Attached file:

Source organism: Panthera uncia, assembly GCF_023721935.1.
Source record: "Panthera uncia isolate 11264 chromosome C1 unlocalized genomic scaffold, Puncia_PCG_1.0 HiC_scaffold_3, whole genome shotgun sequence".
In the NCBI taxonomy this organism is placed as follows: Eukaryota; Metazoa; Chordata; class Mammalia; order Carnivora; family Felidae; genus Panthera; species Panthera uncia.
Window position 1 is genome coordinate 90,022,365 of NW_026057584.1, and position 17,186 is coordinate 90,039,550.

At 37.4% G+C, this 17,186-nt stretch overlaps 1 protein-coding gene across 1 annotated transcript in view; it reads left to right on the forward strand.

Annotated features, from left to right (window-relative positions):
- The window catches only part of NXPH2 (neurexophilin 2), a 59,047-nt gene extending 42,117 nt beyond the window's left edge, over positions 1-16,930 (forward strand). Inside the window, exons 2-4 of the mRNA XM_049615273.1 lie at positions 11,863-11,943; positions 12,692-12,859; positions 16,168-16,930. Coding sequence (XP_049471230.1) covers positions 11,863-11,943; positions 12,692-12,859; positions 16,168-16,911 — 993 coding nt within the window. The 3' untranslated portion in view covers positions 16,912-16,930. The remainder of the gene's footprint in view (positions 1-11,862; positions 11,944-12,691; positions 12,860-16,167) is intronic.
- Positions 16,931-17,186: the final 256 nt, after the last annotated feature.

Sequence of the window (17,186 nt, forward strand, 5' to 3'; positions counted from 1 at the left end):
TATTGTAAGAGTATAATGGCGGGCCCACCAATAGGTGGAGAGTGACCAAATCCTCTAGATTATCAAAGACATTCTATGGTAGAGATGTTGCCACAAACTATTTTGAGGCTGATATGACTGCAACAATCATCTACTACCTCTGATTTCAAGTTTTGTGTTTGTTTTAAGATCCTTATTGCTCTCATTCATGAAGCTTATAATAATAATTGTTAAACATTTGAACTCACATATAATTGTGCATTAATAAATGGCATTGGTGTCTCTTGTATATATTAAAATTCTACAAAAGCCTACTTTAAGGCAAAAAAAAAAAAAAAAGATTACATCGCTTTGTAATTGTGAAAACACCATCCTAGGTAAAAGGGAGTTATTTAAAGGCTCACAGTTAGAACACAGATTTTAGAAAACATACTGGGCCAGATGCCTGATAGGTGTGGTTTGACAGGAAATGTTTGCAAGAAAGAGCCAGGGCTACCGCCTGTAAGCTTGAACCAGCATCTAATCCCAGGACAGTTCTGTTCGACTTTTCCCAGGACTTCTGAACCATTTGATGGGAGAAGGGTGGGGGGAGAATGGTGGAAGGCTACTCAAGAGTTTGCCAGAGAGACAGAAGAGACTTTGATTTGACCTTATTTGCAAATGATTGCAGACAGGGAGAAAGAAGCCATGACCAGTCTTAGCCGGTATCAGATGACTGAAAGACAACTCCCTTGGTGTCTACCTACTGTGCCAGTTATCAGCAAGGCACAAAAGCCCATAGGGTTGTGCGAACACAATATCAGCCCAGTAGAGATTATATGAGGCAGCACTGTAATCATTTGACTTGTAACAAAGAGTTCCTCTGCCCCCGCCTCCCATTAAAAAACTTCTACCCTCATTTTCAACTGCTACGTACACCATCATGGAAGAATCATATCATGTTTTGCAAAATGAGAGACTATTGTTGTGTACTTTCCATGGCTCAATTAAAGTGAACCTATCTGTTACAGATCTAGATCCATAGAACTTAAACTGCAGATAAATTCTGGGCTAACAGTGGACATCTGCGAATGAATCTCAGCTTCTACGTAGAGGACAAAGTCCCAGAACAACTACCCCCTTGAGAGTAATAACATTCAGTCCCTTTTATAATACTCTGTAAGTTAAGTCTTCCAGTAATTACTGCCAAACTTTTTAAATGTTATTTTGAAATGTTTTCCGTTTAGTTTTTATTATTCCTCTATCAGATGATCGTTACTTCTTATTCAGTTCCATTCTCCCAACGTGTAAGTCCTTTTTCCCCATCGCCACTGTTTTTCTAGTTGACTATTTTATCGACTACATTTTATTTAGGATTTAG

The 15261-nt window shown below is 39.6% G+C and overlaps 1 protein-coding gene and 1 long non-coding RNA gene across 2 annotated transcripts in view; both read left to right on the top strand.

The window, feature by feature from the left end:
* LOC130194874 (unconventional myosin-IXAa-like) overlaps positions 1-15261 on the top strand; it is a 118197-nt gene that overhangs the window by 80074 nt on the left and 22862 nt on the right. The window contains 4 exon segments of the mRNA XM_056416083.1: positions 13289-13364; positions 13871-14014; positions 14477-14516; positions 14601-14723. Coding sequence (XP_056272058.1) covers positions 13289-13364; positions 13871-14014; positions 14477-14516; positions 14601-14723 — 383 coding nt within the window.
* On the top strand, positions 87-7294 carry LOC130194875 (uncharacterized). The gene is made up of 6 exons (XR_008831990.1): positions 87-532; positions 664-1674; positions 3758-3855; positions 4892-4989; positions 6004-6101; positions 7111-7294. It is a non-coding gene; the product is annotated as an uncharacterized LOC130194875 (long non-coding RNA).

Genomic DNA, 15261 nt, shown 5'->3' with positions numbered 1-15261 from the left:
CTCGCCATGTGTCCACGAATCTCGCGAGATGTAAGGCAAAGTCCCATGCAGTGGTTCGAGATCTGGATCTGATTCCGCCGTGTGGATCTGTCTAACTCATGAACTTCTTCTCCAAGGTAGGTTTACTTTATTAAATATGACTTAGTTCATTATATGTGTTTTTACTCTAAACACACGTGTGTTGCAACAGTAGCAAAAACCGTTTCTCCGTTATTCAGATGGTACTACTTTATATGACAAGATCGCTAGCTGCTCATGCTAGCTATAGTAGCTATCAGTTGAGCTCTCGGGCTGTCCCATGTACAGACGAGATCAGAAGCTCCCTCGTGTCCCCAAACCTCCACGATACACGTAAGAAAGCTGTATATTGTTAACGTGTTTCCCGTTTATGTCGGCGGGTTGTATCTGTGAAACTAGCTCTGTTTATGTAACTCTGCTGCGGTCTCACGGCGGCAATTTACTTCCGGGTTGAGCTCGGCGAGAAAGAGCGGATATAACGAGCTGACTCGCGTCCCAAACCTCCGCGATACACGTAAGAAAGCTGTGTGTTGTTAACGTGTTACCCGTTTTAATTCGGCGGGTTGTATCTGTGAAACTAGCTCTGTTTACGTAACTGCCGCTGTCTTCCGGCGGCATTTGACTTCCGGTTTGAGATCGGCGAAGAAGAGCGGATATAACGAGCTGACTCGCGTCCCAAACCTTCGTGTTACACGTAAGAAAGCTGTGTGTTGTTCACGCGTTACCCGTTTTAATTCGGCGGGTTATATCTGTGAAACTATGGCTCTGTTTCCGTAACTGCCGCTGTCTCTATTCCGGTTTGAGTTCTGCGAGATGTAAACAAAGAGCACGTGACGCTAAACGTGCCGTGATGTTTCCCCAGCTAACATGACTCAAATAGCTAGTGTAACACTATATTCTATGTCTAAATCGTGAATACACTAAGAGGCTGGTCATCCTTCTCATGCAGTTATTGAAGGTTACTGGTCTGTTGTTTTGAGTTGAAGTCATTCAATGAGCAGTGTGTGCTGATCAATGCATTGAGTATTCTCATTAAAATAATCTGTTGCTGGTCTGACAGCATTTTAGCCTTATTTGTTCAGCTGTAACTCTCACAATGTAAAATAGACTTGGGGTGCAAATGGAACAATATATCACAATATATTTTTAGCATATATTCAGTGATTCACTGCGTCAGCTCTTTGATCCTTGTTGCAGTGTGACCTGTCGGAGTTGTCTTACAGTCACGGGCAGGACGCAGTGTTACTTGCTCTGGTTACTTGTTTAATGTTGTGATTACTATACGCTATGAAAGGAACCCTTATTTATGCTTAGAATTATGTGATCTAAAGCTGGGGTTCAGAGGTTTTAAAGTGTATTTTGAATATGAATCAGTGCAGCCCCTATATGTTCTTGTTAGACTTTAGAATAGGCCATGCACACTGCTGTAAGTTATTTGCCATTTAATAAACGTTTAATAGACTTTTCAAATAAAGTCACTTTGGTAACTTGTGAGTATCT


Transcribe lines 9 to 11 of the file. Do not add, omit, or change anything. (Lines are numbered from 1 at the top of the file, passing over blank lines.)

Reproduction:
Sequence of the window (17,186 nt, forward strand, 5' to 3'; positions counted from 1 at the left end):
TATTGTAAGAGTATAATGGCGGGCCCACCAATAGGTGGAGAGTGACCAAATCCTCTAGATTATCAAAGACATTCTATGGTAGAGATGTTGCCACAAACTATTTTGAGGCTGATATGACTGCAACAATCATCTACTACCTCTGATTTCAAGTTTTGTGTTTGTTTTAAGATCCTTATTGCTCTCATTCATGAAGCTTATAATAATAATTGTTAAACATTTGAACTCACATATAATTGTGCATTAATAAATGGCATTGGTGTCTCTTGTATATATTAAAATTCTACAAAAGCCTACTTTAAGGCAAAAAAAAAAAAAAAAGATTACATCGCTTTGTAATTGTGAAAACACCATCCTAGGTAAAAGGGAGTTATTTAAAGGCTCACAGTTAGAACACAGATTTTAGAAAACATACTGGGCCAGATGCCTGATAGGTGTGGTTTGACAGGAAATGTTTGCAAGAAAGAGCCAGGGCTACCGCCTGTAAGCTTGAACCAGCATCTAATCCCAGGACAGTTCTGTTCGACTTTTCCCAGGACTTCTGAACCATTTGATGGGAGAAGGGTGGGGGGAGAATGGTGGAAGGCTACTCAAGAGTTTGCCAGAGAGACAGAAGAGACTTTGATTTGACCTTATTTGCAAATGATTGCAGACAGGGAGAAAGAAGCCATGACCAGTCTTAGCCGGTATCAGATGACTGAAAGACAACTCCCTTGGTGTCTACCTACTGTGCCAGTTATCAGCAAGGCACAAAAGCCCATAGGGTTGTGCGAACACAATATCAGCCCAGTAGAGATTATATGAGGCAGCACTGTAATCATTTGACTTGTAACAAAGAGTTCCTCTGCCCCCGCCTCCCATTAAAAAACTTCTACCCTCATTTTCAACTGCTACGTACACCATCATGGAAGAATCATATCATGTTTTGCAAAATGAGAGACTATTGTTGTGTACTTTCCATGGCTCAATTAAAGTGAACCTATCTGTTACAGATCTAGATCCATAGAACTTAAACTGCAGATAAATTCTGGGCTAACAGTGGACATCTGCGAATGAATCTCAGCTTCTACGTAGAGGACAAAGTCCCAGAACAACTACCCCCTTGAGAGTAATAACATTCAGTCCCTTTTATAATACTCTGTAAGTTAAGTCTTCCAGTAATTACTGCCAAACTTTTTAAATGTTATTTTGAAATGTTTTCCGTTTAGTTTTTATTATTCCTCTATCAGATGATCGTTACTTCTTATTCAGTTCCATTCTCCCAACGTGTAAGTCCTTTTTCCCCATCGCCACTGTTTTTCTAGTTGACTATTTTATCGACTACATTTTATTTAGGATTTAG

The 15261-nt window shown below is 39.6% G+C and overlaps 1 protein-coding gene and 1 long non-coding RNA gene across 2 annotated transcripts in view; both read left to right on the top strand.